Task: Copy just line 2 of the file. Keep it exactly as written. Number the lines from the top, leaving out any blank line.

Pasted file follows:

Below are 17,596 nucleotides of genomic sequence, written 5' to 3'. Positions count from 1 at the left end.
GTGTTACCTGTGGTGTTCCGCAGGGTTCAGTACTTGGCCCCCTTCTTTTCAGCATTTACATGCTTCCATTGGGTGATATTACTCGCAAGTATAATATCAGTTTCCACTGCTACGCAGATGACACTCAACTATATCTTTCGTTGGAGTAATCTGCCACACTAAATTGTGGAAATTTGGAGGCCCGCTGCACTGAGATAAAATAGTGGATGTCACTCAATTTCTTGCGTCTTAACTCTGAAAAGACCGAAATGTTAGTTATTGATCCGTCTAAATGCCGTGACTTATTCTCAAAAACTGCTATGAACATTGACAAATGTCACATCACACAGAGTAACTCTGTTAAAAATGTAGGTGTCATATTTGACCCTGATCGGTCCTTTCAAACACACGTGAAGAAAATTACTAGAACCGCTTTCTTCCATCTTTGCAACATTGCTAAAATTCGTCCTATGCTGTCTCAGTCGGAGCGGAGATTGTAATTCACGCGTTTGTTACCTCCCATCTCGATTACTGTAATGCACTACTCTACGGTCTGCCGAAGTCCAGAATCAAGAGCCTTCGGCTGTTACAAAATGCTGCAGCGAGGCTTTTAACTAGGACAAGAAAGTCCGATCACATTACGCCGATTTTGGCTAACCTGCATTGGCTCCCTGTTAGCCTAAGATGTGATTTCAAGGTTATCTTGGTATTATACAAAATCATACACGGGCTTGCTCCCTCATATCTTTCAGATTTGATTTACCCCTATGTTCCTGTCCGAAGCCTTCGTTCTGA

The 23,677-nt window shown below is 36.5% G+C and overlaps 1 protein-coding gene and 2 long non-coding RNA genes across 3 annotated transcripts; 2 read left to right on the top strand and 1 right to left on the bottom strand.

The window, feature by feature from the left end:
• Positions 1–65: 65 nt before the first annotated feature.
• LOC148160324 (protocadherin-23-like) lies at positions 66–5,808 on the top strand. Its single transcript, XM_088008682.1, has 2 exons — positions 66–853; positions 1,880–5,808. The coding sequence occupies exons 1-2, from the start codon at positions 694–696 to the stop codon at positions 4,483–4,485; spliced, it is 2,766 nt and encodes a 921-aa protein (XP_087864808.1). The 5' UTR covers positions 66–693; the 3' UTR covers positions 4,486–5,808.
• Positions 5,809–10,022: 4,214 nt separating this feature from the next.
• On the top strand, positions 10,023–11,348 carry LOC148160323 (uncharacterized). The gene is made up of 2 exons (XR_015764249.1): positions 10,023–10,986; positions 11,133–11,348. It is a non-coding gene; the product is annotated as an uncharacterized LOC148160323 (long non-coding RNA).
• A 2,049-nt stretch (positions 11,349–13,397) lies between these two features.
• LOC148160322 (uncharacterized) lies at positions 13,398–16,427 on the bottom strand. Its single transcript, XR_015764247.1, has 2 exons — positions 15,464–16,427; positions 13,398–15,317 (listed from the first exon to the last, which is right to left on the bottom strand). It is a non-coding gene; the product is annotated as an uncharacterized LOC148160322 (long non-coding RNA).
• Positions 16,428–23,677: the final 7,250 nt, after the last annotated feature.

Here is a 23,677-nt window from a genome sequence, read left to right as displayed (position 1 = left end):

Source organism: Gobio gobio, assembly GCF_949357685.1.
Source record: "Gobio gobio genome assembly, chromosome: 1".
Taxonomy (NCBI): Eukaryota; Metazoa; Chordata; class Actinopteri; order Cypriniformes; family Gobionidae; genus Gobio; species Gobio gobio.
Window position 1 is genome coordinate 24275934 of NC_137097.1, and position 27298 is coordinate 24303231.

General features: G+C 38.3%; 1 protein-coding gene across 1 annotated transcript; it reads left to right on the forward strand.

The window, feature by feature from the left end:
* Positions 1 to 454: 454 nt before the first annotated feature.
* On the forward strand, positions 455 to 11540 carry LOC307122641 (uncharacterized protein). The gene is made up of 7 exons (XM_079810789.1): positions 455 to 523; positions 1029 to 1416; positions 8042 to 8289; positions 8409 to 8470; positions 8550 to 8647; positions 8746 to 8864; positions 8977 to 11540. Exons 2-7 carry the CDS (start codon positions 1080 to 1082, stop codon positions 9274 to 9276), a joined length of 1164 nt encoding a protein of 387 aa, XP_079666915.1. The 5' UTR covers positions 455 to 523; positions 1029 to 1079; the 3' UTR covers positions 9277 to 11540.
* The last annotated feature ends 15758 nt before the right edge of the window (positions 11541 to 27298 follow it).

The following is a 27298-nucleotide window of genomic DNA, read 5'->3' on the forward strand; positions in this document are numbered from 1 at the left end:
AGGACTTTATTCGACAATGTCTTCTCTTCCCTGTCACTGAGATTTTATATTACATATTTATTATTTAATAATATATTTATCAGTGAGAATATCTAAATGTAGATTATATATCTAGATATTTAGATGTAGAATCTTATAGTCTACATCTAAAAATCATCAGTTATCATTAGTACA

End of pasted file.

GTGTTACCTGTGGTGTTCCGCAGGGTTCAGTACTTGGCCCCCTTCTTTTCAGCATTTACATGCTTCCATTGGGTGATATTACTCGCAAGTATAATATCAGTTTCCACTGCTACGCAGATGACACTCAACTATATCTTTCGTTGGAGTAATCTGCCACACTAAATTGTGGAAATTTGGAGGCCCGCTGCACTGAGATAAAATAGTGGATGTCACTCAATTTCTTGCGTCTTAACTCTGAAAAGACCGAAATGTTAGTTATTGATCCGTCTAAATGCCGTGACTTATTCTCAAAAACTGCTATGAACATTGACAAATGTCACATCACACAGAGTAACTCTGTTAAAAATGTAGGTGTCATATTTGACCCTGATCGGTCCTTTCAAACACACGTGAAGAAAATTACTAGAACCGCTTTCTTCCATCTTTGCAACATTGCTAAAATTCGTCCTATGCTGTCTCAGTCGGAGCGGAGATTGTAATTCACGCGTTTGTTACCTCCCATCTCGATTACTGTAATGCACTACTCTACGGTCTGCCGAAGTCCAGAATCAAGAGCCTTCGGCTGTTACAAAATGCTGCAGCGAGGCTTTTAACTAGGACAAGAAAGTCCGATCACATTACGCCGATTTTGGCTAACCTGCATTGGCTCCCTGTTAGCCTAAGATGTGATTTCAAGGTTATCTTGGTATTATACAAAATCATACACGGGCTTGCTCCCTCATATCTTTCAGATTTGATTTACCCCTATGTTCCTGTCCGAAGCCTTCGTTCTGA